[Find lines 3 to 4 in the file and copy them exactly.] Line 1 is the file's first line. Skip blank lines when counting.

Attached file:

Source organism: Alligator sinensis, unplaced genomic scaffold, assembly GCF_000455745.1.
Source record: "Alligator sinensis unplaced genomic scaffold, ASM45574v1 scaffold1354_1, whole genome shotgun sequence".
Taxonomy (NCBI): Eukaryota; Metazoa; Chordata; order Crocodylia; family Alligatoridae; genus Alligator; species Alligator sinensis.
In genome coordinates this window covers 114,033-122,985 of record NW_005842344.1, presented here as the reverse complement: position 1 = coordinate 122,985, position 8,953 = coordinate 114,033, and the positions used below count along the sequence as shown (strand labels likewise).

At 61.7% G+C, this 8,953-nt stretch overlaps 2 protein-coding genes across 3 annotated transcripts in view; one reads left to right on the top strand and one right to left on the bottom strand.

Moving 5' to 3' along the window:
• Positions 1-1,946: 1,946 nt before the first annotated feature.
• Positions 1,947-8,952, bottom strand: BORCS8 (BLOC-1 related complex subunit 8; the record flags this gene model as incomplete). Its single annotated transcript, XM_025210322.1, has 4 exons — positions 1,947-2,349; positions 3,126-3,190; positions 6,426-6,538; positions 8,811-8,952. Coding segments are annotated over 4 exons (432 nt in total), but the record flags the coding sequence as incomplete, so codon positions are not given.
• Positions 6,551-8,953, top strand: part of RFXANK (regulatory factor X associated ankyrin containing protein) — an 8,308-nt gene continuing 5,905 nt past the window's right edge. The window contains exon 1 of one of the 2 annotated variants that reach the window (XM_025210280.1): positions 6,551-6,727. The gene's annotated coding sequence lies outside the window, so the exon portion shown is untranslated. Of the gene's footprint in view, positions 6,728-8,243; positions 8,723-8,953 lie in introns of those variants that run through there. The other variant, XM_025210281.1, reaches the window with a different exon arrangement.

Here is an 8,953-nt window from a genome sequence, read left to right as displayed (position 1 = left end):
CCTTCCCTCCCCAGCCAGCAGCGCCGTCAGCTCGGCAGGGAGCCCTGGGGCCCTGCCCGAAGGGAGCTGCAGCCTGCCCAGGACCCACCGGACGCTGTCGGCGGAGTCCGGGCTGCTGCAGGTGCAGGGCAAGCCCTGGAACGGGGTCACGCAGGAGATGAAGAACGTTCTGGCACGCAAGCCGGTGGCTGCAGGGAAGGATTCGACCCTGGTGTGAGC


Taxonomy (NCBI): Eukaryota; Metazoa; Chordata; order Crocodylia; family Alligatoridae; genus Alligator; species Alligator sinensis.
In genome coordinates this window covers 114,033-122,985 of record NW_005842344.1, presented here as the reverse complement: position 1 = coordinate 122,985, position 8,953 = coordinate 114,033, and the positions used below count along the sequence as shown (strand labels likewise).